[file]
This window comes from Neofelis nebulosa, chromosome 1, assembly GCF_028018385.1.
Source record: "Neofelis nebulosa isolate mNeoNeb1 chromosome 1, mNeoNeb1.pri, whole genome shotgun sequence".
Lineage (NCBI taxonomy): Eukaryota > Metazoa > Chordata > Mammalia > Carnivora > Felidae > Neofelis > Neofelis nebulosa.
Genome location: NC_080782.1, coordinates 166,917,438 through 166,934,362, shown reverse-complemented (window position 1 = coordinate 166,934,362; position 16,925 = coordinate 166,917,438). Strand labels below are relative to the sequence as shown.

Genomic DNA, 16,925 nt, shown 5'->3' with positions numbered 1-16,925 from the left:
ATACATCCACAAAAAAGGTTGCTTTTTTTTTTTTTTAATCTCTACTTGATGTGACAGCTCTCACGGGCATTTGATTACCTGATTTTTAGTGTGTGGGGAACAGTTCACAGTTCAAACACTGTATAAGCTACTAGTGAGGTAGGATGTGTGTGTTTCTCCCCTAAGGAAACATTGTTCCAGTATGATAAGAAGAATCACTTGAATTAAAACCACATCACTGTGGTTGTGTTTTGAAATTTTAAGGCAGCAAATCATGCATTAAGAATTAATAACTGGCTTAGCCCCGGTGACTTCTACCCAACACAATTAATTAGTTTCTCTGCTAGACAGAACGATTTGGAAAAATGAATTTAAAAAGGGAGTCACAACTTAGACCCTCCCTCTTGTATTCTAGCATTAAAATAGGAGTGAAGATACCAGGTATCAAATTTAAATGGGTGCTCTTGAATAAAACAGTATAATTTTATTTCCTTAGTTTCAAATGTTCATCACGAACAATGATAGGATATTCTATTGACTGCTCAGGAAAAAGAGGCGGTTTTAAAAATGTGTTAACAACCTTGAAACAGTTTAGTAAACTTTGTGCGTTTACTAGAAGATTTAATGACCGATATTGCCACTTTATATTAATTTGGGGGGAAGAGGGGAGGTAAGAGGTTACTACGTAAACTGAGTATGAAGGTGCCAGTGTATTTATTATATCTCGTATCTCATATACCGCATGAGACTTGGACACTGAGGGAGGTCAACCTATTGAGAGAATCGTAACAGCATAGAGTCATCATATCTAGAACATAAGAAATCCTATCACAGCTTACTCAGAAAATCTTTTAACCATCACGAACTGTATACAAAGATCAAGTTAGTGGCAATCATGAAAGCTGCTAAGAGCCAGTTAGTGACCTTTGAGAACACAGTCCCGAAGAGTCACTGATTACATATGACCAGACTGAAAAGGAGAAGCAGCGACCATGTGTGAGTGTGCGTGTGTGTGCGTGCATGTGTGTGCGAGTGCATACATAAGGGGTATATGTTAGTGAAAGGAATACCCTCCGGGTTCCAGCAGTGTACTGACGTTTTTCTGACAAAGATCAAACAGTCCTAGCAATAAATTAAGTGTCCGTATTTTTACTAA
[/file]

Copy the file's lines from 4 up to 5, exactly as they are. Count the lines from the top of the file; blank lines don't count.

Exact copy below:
Genome location: NC_080782.1, coordinates 166,917,438 through 166,934,362, shown reverse-complemented (window position 1 = coordinate 166,934,362; position 16,925 = coordinate 166,917,438). Strand labels below are relative to the sequence as shown.

Genomic DNA, 16,925 nt, shown 5'->3' with positions numbered 1-16,925 from the left: